The Prahran Hotel is a substantial two storey corner pub with a striking streamlined art deco facade. The rear of the venue had a poorly proportioned, internalised single storey extension and the clients brief for the project called to demolish and replace it with a dramatic double height space with a central courtyard.
The use of large stacked concrete pipes for the street facade of the addition struck a chord for multiple reasons: they have a depth and can be interactive, they have a dramatic, sculptural quality, they reference existing internal circular motifs and they suggest stacked kegs or barrels.
A steel glazed courtyard cuts through the interior, connecting both levels and allowing ample natural light to flood the space. A floating booth made of half pipes is supported on steel posts and accessed via a steel gantry that traverses the room. Much of the steel structure is exposed and the concrete finish of the pipes and precast form the base of the interior palette of materials, contrasting this is the warmth of recycled spotted gum and leather upholstery and the freshness of the planting that is woven throughout the interior.
Whilst the space has the appeal of some spatial drama, the design’s success will be measured by the quality of the ambience and intimacy of the interior. Much effort was made to ensure that patrons have a variety of ways of gathering: private spaces contrast more social areas, there are places for couples and larger groups, and the circulation loops through both levels which encourages a voyeuristic procession through the old and new areas of the pub.
Commissioned by Techne Architects, Peter Clarke was asked to document the recently completed Prahran Hotel refurbishment. In close collaboration, Peter applied a strong graphic style to ensure the buildings character and form, as well as it’s tactile materials, were brought to the fore of each image.
Techne Architects presented plenty of challenges to Parkhill Freeman designing the structure for the Prahran Hotel renovations. Very limited site access controlled the design requiring erection from the rear of the extension to the street. An internal courtyard constructed from precast concrete panels and glass required the lateral restraint to the panels to be hidden above the adjoining roof adopting a service walkway to satisfy the two functions. Half pipes providing seating booths at the first floor level were supported using small I beams that formed dual height portal frames with the lower beams providing support to the tables under the pipes.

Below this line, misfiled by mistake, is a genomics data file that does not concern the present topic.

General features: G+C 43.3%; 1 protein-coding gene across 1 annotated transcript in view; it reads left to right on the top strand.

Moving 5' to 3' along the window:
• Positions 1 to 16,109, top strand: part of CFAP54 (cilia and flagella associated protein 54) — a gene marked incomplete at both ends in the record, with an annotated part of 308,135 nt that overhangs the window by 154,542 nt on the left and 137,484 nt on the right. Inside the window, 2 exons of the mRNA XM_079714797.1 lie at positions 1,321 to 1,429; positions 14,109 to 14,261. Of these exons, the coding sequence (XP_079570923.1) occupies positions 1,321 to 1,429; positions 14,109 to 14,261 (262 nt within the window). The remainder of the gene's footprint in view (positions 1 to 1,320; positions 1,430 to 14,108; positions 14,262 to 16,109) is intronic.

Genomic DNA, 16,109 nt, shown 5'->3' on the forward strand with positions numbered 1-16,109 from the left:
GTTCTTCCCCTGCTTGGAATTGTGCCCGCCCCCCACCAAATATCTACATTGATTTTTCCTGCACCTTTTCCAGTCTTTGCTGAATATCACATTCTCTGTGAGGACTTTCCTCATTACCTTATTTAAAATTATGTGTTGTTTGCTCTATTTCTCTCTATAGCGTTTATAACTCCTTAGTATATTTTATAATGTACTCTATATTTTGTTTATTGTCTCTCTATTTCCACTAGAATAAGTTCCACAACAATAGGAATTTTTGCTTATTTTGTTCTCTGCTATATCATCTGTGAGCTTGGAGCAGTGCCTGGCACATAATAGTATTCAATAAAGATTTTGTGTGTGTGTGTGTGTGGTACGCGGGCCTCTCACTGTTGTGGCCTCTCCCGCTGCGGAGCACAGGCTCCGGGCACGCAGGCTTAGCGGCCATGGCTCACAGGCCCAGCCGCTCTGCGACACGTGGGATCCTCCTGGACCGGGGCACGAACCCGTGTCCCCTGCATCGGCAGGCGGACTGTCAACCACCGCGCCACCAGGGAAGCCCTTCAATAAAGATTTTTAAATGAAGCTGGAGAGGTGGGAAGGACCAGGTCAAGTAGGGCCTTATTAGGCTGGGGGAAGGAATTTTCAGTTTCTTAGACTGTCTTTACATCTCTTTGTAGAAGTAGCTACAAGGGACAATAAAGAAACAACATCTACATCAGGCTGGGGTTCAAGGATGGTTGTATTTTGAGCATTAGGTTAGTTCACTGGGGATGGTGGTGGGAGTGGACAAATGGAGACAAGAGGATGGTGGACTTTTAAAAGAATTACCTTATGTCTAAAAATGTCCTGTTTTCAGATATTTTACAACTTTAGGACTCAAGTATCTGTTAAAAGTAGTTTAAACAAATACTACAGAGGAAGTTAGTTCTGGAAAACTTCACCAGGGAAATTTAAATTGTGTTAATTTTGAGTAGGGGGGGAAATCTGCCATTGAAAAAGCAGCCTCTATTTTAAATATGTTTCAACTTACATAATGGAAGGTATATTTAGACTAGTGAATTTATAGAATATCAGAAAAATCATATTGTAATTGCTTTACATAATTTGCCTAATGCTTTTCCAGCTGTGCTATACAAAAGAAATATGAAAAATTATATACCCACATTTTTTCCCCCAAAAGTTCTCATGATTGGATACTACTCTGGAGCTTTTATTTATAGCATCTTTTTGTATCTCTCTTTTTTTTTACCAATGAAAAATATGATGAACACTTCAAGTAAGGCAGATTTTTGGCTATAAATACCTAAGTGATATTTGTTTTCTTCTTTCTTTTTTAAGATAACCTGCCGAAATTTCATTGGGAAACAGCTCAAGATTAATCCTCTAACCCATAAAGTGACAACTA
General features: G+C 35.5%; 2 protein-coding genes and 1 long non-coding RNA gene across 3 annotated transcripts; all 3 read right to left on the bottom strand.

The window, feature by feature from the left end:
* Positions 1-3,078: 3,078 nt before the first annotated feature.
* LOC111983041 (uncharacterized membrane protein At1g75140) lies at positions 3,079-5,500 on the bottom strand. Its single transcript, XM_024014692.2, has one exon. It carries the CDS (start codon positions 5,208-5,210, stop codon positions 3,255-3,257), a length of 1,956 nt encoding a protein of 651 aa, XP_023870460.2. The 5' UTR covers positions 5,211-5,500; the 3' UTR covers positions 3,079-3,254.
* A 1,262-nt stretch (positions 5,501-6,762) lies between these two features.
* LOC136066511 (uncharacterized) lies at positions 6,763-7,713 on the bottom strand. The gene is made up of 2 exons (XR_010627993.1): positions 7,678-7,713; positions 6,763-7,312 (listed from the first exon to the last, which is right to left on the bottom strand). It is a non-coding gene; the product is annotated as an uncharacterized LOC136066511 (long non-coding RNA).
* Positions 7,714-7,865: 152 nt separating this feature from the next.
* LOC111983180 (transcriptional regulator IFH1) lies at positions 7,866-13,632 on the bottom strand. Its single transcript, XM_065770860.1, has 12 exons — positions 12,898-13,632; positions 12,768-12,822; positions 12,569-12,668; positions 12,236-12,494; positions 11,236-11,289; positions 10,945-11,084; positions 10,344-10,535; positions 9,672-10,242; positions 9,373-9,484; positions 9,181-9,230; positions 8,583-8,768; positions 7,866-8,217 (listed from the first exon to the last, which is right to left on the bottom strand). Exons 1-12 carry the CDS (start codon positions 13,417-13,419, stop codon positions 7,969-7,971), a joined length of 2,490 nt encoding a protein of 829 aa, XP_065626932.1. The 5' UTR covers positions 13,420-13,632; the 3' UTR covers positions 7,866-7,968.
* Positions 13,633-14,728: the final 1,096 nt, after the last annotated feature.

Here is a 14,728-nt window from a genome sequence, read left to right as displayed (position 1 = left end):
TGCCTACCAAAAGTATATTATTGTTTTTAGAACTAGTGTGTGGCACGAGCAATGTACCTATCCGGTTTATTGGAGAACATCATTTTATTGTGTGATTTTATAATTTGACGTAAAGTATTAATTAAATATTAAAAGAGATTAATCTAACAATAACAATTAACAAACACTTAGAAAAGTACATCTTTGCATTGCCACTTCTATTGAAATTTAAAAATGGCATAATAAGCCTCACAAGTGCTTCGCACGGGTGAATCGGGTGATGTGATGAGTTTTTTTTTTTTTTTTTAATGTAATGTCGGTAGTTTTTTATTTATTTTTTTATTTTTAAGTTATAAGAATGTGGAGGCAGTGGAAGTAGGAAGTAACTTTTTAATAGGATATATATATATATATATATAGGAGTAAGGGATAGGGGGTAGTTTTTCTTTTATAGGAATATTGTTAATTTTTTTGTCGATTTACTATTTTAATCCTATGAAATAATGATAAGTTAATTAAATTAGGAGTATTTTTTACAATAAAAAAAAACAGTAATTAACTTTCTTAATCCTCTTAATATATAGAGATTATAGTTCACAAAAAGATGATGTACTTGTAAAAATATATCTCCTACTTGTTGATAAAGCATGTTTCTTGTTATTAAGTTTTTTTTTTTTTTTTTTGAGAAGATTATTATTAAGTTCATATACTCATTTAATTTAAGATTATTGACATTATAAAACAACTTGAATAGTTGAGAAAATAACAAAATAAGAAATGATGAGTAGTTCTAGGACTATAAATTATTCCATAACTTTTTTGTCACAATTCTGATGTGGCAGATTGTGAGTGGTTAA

An analogy to a stack of oranges was used to conceive the lateral restraint systems required to the concrete pipes facing the street. High contact pressures and non-uniform contact between pipes resulted in standard water pipes being unsuitable requiring an increase in thickness with significant increases in reinforcement. Connections to the pipes was solved by using cast in plates to the inside face of the walls allowing for slight misalignments between pipes due to rotations and unevenness between the pipes was solved using a compressible neoprene strip. Earthquake forces were a significant load case due to the weight of the pipes and contents with a small steel pipe tension tie at each vertical pipe connection transferring the forces between dual height portal frames hidden behind the façade. The portal frames were tied back to the masonry façade of the original hotel with part concrete encasement around the pipes being used to transfer the horizontal loads to the foundations.Where pipes are not supported by the pipes under, either a curved beam portal frame or cantilevered beams located inside the concrete pipes tied to precast concrete panels behind provide the support. Detailing the structure to be hidden on the street façade whilsthaving a minimal visual impact on the Architecture when viewed from the inside, presented the largest challenge.
The end result has achieved the architectural brief to create a simple looking building with the structure and architecture integrated.